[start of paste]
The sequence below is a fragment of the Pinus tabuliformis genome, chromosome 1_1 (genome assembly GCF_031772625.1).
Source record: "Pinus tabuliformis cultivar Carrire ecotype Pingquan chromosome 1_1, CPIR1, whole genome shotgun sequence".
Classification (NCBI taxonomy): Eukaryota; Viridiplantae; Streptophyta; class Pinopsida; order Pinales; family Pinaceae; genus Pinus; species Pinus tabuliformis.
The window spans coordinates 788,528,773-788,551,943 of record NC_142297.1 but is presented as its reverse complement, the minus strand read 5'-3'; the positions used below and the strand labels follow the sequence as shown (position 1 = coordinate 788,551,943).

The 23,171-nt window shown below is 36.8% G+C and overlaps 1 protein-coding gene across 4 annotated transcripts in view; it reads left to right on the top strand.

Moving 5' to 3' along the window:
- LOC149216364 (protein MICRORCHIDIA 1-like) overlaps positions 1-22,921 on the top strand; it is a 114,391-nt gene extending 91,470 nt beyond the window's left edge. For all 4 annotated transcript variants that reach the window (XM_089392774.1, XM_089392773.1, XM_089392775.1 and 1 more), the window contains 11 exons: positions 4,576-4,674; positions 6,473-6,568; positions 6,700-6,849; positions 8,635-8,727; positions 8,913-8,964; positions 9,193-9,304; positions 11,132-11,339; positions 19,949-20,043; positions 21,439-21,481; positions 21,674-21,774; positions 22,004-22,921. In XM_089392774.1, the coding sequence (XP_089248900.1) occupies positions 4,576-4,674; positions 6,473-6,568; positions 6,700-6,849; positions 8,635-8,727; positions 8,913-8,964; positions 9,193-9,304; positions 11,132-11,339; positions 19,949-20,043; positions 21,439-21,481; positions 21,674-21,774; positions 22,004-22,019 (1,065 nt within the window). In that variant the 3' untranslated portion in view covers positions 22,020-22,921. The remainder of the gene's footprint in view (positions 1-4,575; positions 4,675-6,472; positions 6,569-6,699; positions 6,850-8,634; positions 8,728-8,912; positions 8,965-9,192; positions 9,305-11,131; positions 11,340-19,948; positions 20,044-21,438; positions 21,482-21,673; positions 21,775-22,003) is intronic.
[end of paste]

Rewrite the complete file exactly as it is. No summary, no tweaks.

The sequence below is a fragment of the Pinus tabuliformis genome, chromosome 1_1 (genome assembly GCF_031772625.1).
Source record: "Pinus tabuliformis cultivar Carrire ecotype Pingquan chromosome 1_1, CPIR1, whole genome shotgun sequence".
Classification (NCBI taxonomy): Eukaryota; Viridiplantae; Streptophyta; class Pinopsida; order Pinales; family Pinaceae; genus Pinus; species Pinus tabuliformis.
The window spans coordinates 788,528,773-788,551,943 of record NC_142297.1 but is presented as its reverse complement, the minus strand read 5'-3'; the positions used below and the strand labels follow the sequence as shown (position 1 = coordinate 788,551,943).

The 23,171-nt window shown below is 36.8% G+C and overlaps 1 protein-coding gene across 4 annotated transcripts in view; it reads left to right on the top strand.

Moving 5' to 3' along the window:
- LOC149216364 (protein MICRORCHIDIA 1-like) overlaps positions 1-22,921 on the top strand; it is a 114,391-nt gene extending 91,470 nt beyond the window's left edge. For all 4 annotated transcript variants that reach the window (XM_089392774.1, XM_089392773.1, XM_089392775.1 and 1 more), the window contains 11 exons: positions 4,576-4,674; positions 6,473-6,568; positions 6,700-6,849; positions 8,635-8,727; positions 8,913-8,964; positions 9,193-9,304; positions 11,132-11,339; positions 19,949-20,043; positions 21,439-21,481; positions 21,674-21,774; positions 22,004-22,921. In XM_089392774.1, the coding sequence (XP_089248900.1) occupies positions 4,576-4,674; positions 6,473-6,568; positions 6,700-6,849; positions 8,635-8,727; positions 8,913-8,964; positions 9,193-9,304; positions 11,132-11,339; positions 19,949-20,043; positions 21,439-21,481; positions 21,674-21,774; positions 22,004-22,019 (1,065 nt within the window). In that variant the 3' untranslated portion in view covers positions 22,020-22,921. The remainder of the gene's footprint in view (positions 1-4,575; positions 4,675-6,472; positions 6,569-6,699; positions 6,850-8,634; positions 8,728-8,912; positions 8,965-9,192; positions 9,305-11,131; positions 11,340-19,948; positions 20,044-21,438; positions 21,482-21,673; positions 21,775-22,003) is intronic.